Cable companies had begun providing high-speed Internet service, as well as traditional cable television, over their wires even before 1996. The FCC had interpreted the Act to cover pole attachments for these commingled services, and its interpretation had been approved by the Court of Appeals for the District of Columbia Circuit. Texas Util. Elec. Co. v. FCC, 997 F.2d 925, 927, 929 (1993). Finding nothing in the 1996 amendments to change its view on this question, the FCC continued to assert jurisdiction over pole attachments for these particular commingled services. In re Implementation of Section 703(e) of the Telecommunications Act of 1996: Amendment of the Commissions Rules and Policies Governing Pole Attachments, 13 FCC Rcd. 6777 (1998). In the same order the FCC concluded further that the amended Act covers attachments by wireless telecommunications providers. [T]he use of the word any precludes a position that Congress intended to distinguish between wire and wireless attachments. Id., at 6798.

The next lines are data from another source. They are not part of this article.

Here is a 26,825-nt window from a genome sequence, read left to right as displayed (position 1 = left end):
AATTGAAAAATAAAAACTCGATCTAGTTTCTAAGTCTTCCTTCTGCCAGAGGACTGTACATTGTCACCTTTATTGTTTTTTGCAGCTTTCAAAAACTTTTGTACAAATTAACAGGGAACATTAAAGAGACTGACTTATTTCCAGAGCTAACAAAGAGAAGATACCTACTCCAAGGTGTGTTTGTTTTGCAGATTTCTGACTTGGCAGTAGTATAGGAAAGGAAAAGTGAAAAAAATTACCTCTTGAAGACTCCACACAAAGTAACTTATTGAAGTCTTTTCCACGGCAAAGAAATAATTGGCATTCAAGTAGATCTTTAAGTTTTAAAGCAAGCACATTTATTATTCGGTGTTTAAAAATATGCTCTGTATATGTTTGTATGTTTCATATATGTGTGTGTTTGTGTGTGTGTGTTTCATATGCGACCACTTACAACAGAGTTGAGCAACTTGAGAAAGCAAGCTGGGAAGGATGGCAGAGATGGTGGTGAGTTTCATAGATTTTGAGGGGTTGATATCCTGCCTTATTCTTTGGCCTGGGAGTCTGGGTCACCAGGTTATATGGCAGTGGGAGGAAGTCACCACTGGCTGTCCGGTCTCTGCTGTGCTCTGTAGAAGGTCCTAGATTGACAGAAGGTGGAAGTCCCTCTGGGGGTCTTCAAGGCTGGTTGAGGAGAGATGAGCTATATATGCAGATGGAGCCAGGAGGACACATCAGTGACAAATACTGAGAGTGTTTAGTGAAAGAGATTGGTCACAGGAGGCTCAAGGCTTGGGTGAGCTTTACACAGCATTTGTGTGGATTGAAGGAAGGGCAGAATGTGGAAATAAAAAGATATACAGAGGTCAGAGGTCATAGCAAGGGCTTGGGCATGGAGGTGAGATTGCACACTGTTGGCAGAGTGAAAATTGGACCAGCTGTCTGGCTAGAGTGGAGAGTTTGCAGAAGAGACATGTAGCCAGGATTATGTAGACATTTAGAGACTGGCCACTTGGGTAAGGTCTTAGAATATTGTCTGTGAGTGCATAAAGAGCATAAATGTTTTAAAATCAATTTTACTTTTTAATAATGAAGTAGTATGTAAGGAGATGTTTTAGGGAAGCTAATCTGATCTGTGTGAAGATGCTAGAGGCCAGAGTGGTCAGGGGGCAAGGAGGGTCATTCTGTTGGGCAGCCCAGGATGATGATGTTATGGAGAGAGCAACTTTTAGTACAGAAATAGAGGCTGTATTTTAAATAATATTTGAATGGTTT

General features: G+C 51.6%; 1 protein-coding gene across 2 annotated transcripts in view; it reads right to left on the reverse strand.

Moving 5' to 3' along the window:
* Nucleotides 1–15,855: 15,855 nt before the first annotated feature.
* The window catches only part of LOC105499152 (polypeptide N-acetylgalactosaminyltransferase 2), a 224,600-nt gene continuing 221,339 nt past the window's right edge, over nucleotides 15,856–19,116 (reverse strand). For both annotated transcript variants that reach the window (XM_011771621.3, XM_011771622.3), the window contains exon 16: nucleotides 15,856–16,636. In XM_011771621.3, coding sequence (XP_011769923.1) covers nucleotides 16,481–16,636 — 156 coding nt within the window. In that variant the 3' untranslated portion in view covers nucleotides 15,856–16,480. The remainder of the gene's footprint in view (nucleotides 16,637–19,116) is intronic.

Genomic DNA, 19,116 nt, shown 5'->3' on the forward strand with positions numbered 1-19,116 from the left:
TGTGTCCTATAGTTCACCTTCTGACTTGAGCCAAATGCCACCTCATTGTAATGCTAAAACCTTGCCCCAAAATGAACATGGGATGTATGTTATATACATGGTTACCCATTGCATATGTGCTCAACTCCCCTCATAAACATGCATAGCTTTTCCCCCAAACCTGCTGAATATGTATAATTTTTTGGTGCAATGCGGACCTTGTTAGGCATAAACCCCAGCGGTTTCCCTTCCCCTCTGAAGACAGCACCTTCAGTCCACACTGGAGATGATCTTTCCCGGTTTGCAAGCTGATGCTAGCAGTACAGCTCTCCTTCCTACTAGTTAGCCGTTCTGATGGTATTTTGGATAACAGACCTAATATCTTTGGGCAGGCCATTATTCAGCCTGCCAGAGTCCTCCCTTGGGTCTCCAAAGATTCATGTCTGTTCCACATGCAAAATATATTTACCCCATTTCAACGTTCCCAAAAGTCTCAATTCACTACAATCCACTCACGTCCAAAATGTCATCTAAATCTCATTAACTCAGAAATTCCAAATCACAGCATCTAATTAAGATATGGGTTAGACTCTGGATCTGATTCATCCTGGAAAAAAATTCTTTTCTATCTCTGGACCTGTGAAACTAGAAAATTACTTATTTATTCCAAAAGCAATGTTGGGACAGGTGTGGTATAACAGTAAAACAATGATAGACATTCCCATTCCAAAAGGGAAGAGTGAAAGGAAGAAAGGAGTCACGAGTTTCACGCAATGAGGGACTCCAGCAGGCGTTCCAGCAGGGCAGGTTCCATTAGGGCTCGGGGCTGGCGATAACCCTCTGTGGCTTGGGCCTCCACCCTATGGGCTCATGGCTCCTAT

Certain pole-owning utilities challenged the FCCs order in various Courts of Appeals. See 47 U.S.C. § 402(a) (1994 ed.); 28 U.S.C. § 2342 (1994 ed.). The challenges were consolidated in the Court of Appeals for the Eleventh Circuit, see 28 U.S.C. § 2112(a) (1994 ed.), which reversed the FCC on both points. 208 F.3d 1263 (2000). On the question of commingled services, the court held that the two specific rate formulas in 47 U.S.C. § 224(d)(3) and (e)(1) (1994 ed., Supp. V) narrow the general definition of pole attachments. The first formula applies to any attachment used by a cable television system solely to provide cable service, §224(d)(3), and the second applies to pole attachments used by telecommunications carriers to provide telecommunications services, §224(e)(1). The majority concluded that attachments for commingled services are neither, and that no other rates are authorized. 208 F.3d, at 1276, n. 29. Because it found that neither rate formula covers commingled services, it ruled those attachments must be excluded from the Acts coverage.